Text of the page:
Mars Spacesuits 3D Printed from Digital Body Scans

NASA Advanced Concepts has funded research for a high performance spacesuit for future Mars Astronauts. Dr. Bonnie Dunbar is a former NASA astronaut and is now a professor of Aerospace Engineering at Texas A&M. Some of her fellow astronauts couldn’t fit in an Extra Vehicular Activity suit – more commonly known as a spacesuit. Her system will enable a spacesuit tailored to their own specific body. NASA Institute for Advanced Concepts (NIAC) program provides $175,000 to fund the research over the next nine months. It doesn’t actually utilize high-tech digitized thread to create spacesuits. Instead, it utilizes the “Digital Thread” framework commonly used in the industrial internet of things settings. The best way to describe the “Digital Thread” is to think of it as a piece of data that connects an individual part through all the design, manufacturing, and delivery processes.

Texas A&M will investigate the feasibility of manufacturing “custom” cost-effective high-performance exploration spacesuits for Mars and beyond utilizing the Digital Thread (DT), which integrates digital analytic components for manufacturing in development of the final Spacesuit.

The vision is a “digital human scan to digital design/analyses to robotic manufacture”.

This approach would address several problems facing deep space travel, in particular:
1) the ability to rapidly design and manufacture Extravehicular Activity (EVA) space suits which are best suited to the anthropometrics of the individual crewmember (male and female) in any gravitational environment;

2) the need to build digital twins which are continually modified based on lessons learned and design optimization,

3) the ability for crew in deep space to manufacture or repair some EVA suit components in-situ based on digital files, and

4) the ability to digitally incorporate the EVA suit into the entire Mars Mission Architecture and Concept of Operations, including resupply, in-situ repair and fabrication and the repurposing of in-situ materials.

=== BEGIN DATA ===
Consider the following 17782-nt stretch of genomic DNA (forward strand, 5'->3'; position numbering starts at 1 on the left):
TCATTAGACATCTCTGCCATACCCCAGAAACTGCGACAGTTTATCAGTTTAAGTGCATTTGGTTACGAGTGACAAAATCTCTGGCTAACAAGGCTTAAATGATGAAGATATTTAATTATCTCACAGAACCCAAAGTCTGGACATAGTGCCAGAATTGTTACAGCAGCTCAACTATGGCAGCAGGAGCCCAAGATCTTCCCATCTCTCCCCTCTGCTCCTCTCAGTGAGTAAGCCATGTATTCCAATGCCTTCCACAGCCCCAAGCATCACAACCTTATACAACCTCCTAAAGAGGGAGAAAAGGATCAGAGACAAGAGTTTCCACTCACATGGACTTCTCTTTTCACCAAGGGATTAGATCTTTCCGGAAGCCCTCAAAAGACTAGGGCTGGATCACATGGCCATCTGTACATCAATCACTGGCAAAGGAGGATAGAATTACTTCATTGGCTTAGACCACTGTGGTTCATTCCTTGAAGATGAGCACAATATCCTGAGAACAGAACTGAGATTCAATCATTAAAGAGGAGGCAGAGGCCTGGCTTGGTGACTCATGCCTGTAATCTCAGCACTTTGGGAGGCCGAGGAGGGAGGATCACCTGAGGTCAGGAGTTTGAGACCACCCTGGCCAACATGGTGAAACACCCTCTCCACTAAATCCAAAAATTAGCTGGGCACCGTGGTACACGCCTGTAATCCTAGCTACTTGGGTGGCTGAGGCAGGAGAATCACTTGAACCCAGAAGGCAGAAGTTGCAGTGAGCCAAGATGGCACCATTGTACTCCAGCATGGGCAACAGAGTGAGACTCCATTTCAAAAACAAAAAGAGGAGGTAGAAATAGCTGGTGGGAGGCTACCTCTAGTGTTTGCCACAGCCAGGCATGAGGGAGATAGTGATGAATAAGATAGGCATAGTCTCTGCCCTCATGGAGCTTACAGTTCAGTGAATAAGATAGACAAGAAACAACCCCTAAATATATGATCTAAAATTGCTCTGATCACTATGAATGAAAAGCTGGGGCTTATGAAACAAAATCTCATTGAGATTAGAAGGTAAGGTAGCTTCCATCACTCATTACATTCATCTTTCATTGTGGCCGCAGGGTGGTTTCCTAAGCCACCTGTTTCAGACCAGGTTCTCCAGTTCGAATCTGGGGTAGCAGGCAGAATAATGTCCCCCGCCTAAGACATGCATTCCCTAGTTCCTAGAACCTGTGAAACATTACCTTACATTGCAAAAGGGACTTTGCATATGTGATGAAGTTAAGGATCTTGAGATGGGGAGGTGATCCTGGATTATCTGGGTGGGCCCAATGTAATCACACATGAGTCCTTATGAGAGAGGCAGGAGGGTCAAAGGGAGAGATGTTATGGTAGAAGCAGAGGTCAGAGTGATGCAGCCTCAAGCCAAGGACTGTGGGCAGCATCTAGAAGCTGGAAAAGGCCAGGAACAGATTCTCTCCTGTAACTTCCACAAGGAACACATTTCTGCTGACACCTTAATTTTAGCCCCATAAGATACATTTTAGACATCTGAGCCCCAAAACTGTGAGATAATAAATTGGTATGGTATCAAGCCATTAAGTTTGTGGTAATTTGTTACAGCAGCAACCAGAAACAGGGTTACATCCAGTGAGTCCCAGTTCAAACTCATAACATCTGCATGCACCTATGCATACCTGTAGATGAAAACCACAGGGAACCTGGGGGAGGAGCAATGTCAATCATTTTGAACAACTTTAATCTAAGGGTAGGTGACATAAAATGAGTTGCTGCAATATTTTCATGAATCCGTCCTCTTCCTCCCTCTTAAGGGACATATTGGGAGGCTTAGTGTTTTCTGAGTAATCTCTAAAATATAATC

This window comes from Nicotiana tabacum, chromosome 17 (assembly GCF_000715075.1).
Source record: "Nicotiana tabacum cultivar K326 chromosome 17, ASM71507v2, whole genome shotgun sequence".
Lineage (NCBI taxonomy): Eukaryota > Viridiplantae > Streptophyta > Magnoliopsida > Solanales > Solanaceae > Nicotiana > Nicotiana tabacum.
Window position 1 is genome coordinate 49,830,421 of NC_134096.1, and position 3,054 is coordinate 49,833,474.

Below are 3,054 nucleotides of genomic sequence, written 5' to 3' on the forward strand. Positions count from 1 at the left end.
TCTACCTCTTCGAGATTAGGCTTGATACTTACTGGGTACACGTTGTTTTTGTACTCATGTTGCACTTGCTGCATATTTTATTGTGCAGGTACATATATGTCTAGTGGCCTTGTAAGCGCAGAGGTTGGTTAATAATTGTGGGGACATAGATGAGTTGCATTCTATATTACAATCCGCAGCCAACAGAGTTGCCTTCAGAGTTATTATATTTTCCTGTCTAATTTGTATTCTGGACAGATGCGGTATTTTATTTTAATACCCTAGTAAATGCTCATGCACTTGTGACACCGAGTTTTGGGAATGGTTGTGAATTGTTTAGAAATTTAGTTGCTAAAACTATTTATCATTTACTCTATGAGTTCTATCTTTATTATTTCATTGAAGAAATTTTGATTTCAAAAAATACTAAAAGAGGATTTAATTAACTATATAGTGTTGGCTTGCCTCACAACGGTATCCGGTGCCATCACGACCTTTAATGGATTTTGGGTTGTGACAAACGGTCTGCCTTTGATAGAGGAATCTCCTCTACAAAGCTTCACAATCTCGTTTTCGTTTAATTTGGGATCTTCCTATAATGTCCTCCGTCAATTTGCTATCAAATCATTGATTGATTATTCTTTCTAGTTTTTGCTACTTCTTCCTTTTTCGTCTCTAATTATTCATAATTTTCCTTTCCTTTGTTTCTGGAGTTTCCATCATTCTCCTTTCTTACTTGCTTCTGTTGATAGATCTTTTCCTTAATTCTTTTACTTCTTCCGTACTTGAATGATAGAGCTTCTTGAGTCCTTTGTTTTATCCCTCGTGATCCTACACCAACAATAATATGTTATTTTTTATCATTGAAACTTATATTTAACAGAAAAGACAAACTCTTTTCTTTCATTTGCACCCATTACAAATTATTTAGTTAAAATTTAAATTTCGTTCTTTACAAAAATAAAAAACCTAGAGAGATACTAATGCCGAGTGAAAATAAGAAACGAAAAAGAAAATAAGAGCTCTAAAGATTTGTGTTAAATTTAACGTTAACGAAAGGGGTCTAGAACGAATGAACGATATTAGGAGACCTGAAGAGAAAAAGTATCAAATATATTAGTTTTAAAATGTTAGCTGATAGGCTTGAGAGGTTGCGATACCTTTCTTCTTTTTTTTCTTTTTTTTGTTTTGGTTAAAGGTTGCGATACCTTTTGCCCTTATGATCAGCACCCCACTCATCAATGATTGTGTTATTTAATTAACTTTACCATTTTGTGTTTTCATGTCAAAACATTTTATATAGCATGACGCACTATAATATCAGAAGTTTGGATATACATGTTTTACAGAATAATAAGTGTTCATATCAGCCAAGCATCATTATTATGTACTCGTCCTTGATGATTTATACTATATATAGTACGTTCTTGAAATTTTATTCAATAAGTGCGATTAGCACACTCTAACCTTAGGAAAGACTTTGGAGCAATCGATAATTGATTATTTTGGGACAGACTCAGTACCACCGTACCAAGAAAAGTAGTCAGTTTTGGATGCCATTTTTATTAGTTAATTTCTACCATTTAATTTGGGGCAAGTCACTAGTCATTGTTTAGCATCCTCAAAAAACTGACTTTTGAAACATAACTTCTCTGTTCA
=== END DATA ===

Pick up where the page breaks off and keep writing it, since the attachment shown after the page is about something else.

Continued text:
The planned Mars architectures for placing humans on the surface in the 2030’s envisions nearly daily spacewalks in EVA suits. EVA suits are considered to be anthropometrically shaped “space ships” which must protect the crew from the extreme environments of space, while at the same time, providing the mobility required to effectively perform both engineering and scientific exploration tasks outside of the habitat or the spacecraft. Soft fabric “custom” suits were manufactured for all early spaceflight crewmembers (Mercury, Gemini, Apollo and Skylab) prior to the Space Shuttle Program. Apollo era crewmembers reported to be very satisfied with their custom suits, including those on the last mission, Apollo 17.

To support the Space Shuttle Program, a “modular” plug and play suit, the Extravehicular Mobility Unit (EMU) was designed. The initial inventory included 5 Hard Upper Torso (HUT) chest sizes, 1 size helmet, adjustable arm and leg lengths but only two diameters, two size boots with adjustable inserts, and custom gloves. A total of 18 suits were built to support nearly 200 astronauts. For a variety of reasons, not all selected and trained astronauts could fit into or function in the suit, and many crewmembers experienced shoulder injuries, pressure points, finger nail loss, and nearly a 50% loss of effective strength due to the pressure resistance of the suit.